'Into the Wild West': Demise of Cold War-era nuclear arms treaty undermines global security

The demise of a Cold War-era nuclear treaty is underway. Although Russia may have started the row by violating the deal in the first place, Washington’s termination of the treaty could play a broader destabilizing role in Europe and Asia, analysts said.

Trump administration to withdraw U.S. from long-standing weapons treaty after deal violated by Russia

U.S. President Donald Trump accused Moscow of violating the 1987 Intermediate-Range Nuclear Forces treaty by deploying banned missiles, a claim that Russian President Vladimir Putin denies. (Jim Young/Reuters; Alexei Druzhinin/Sputnik/Associated Press)

The Russians likely cheated. The arms-control community blew the whistle. And now, much to the alarm of U.S. allies, the administration of U.S. President Donald Trump is ripping up a decades-old rulebook for nuclear weapons without offering anything to replace it.

Just another day in U.S. diplomacy. Just another withdrawal from a major international agreement that could weaken global nuclear security.

On Saturday, the six-month countdown starts for the demise of a Cold War-era deal that has for more than 30 years preserved arms control in Europe. Moscow may have started the row by launching a treaty-prohibited missile in 2014, but Washington's termination of the treaty plays a broader destabilizing role, analysts said.

That's because at its core, the 1987 Intermediate-Range Nuclear Forces Treaty signed by U.S. President Ronald Reagan and Soviet leader Mikhail Gorbachev isn't merely a bilateral agreement; it also contributes to the stability and security of European allies by banning missiles that could reach regional ports, airfields and capitals.

"We're now entering into the Wild West — whether it's of nuclear armaments or the international order," said Brett Bruen, who served as the White House director of global engagement from 2013 to 2015. "We've now increased the possibility for an arms race."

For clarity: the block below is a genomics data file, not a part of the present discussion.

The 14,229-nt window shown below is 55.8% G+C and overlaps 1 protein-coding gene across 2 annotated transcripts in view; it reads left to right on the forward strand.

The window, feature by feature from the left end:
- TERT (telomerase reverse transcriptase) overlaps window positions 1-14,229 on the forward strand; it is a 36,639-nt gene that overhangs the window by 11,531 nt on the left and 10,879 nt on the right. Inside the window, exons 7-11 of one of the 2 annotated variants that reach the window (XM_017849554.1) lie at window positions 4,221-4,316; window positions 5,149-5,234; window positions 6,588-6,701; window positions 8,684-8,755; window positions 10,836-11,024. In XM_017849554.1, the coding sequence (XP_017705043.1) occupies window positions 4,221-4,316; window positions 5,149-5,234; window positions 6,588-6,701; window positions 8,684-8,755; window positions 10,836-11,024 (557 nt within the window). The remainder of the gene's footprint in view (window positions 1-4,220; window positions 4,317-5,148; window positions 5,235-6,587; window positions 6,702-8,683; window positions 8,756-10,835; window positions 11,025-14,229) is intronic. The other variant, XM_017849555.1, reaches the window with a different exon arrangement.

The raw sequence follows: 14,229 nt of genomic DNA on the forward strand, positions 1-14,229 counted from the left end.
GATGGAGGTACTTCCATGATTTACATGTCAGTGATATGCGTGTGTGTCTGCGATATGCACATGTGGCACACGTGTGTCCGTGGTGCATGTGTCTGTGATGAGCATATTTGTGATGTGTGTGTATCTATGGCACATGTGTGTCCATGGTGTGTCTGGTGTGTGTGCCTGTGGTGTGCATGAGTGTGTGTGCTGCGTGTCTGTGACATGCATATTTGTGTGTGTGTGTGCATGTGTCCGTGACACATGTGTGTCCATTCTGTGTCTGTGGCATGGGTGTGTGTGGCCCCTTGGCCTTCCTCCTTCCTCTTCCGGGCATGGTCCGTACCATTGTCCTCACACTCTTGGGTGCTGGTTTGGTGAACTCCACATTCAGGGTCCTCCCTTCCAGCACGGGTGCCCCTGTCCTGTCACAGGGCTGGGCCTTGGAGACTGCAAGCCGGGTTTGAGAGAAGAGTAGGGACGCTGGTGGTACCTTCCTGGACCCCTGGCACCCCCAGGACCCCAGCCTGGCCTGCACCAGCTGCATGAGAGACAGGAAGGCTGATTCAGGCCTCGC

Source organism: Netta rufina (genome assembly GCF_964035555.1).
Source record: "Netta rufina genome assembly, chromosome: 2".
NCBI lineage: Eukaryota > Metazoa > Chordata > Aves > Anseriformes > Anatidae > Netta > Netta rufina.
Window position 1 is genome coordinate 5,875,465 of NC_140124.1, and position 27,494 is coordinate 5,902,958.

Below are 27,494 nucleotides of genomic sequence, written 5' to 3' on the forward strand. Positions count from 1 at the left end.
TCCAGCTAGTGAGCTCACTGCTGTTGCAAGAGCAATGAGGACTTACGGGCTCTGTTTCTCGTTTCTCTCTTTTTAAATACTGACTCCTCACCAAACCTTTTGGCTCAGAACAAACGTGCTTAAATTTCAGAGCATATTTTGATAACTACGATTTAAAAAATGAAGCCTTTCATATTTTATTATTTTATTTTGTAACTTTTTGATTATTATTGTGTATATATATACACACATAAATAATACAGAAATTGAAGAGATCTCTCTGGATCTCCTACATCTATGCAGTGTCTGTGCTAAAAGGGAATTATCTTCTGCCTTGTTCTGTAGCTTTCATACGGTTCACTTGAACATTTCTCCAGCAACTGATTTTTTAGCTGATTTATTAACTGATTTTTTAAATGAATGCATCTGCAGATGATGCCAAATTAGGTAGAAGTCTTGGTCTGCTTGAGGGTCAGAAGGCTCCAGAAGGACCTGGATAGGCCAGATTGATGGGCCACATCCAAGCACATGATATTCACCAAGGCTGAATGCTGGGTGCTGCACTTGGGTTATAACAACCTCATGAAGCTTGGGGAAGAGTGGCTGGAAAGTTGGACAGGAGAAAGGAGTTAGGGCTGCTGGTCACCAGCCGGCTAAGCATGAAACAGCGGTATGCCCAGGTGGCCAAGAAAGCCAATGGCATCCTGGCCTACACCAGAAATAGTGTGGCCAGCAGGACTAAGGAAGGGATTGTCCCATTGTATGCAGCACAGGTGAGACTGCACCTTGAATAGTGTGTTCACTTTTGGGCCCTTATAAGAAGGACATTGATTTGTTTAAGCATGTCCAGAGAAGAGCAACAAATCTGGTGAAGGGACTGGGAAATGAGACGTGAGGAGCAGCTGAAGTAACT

U.S. diplomacy was once widely seen as a dependable pillar of stability. Not so much these days, Bruen said.

"We're witnessing the end of the American era, where the United States is no longer going to honour its commitments. The Trump administration is saying, 'Any treaty that others aren't following, we won't either."

'Easy out'

Aside from the destabilizing consequences of a withdrawal from an arms-control agreement, ending any treaty in this manner potentially presents an "easy out" for other nations: Violate the terms, ignore the weight of the agreement, and void the pact, Bruen said.

This trend could undermine confidence in the U.S., eroding respect for other treaty obligations. Leaving the INF treaty is the latest in a broad pattern of U.S. disengagement from major international agreements.

Former White House director for global engagement Brett Bruen says Trump's move to leave the treaty increases 'the possibility for an arms race.' (CBC)

Last May, the Trump administration pulled the U.S. out of the Iran nuclear deal that was reached between Iran and six world powers. In the first year of his presidency, Trump signed an executive order to withdraw from the Trans-Pacific Partnership trade deal and abandoned the Paris climate accord. 

Russia denies it violated the terms of the INF treaty, which bans the U.S. and the states of the former Soviet Union from using ground-launched ballistic or cruise missiles with a range of 500 to 5,500 kilometres. Most nuclear experts beg to differ.

In a press conference on Friday, U.S. Secretary of State Mike Pompeo laid out the White House's rationale for pulling out of the INF: "Russia has jeopardized United States security interests, and we can no longer be restricted by the treaty while Russia shamelessly violates it."

U.S. officials critical of the agreement have also cited the growing military menace of China, which is not bound by the constraints of the treaty.